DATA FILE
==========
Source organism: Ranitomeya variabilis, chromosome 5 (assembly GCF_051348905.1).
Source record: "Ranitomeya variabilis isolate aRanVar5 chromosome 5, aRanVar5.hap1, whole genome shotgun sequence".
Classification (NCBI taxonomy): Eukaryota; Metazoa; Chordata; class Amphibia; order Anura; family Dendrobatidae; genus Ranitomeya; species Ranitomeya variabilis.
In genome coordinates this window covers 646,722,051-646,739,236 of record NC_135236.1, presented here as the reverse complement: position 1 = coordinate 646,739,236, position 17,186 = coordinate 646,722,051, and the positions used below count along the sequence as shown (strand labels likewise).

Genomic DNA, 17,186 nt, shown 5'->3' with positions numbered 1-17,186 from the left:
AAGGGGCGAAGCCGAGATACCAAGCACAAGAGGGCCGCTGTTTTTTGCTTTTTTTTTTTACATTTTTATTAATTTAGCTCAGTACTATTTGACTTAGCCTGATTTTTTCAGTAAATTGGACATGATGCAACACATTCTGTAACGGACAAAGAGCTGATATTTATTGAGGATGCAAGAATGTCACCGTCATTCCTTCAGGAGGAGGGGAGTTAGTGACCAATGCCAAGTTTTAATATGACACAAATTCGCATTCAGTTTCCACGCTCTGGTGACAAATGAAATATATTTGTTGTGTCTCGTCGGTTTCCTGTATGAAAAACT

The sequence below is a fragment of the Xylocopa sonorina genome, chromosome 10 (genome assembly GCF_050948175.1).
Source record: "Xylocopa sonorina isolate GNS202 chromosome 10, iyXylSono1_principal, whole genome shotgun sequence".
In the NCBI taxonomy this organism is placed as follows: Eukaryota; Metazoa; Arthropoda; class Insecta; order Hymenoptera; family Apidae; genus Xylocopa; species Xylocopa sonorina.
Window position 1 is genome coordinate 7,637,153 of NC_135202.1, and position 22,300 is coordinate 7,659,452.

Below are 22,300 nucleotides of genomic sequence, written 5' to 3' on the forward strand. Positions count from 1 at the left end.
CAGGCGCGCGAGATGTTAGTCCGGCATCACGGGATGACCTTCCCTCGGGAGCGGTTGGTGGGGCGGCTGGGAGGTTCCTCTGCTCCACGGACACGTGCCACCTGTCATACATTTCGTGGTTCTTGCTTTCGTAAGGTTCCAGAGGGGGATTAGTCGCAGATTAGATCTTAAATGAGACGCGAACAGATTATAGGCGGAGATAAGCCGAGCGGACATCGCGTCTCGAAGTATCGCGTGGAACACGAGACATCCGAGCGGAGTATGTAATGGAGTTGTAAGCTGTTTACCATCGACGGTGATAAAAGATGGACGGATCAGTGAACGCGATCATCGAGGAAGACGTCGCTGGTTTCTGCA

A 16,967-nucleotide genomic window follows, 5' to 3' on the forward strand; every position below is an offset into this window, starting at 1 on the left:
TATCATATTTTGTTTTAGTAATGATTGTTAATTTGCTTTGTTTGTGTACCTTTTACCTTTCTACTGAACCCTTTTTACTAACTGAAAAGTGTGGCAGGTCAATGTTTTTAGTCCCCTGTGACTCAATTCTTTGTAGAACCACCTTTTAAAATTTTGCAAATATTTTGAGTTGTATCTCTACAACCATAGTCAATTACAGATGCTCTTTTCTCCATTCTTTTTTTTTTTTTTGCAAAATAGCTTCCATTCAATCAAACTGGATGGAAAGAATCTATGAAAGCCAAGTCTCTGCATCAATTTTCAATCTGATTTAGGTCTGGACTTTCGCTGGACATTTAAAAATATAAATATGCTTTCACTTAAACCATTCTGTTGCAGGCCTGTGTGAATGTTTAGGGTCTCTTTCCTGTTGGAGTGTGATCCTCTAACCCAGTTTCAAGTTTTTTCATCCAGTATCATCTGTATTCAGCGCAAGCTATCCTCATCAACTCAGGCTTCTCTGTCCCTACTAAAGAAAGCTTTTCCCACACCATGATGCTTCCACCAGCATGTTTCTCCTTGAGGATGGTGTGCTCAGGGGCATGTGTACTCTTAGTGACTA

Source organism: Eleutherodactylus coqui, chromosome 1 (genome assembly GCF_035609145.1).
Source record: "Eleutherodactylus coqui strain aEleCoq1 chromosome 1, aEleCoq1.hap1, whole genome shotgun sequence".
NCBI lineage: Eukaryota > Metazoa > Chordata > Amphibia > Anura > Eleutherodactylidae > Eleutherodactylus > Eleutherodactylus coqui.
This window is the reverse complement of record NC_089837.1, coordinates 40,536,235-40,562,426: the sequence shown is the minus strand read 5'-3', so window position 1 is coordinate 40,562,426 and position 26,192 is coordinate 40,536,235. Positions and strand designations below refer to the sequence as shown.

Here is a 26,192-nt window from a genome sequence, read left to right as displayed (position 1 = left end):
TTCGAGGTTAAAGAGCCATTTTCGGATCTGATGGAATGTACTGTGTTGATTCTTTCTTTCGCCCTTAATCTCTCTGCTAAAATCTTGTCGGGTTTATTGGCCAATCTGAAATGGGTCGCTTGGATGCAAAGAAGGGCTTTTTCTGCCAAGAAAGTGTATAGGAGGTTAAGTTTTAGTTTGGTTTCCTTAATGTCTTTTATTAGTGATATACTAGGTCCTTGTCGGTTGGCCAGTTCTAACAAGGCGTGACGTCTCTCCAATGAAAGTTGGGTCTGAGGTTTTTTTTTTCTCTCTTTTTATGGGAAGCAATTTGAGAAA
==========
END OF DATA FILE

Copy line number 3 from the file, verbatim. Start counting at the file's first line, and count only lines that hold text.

Classification (NCBI taxonomy): Eukaryota; Metazoa; Chordata; class Amphibia; order Anura; family Dendrobatidae; genus Ranitomeya; species Ranitomeya variabilis.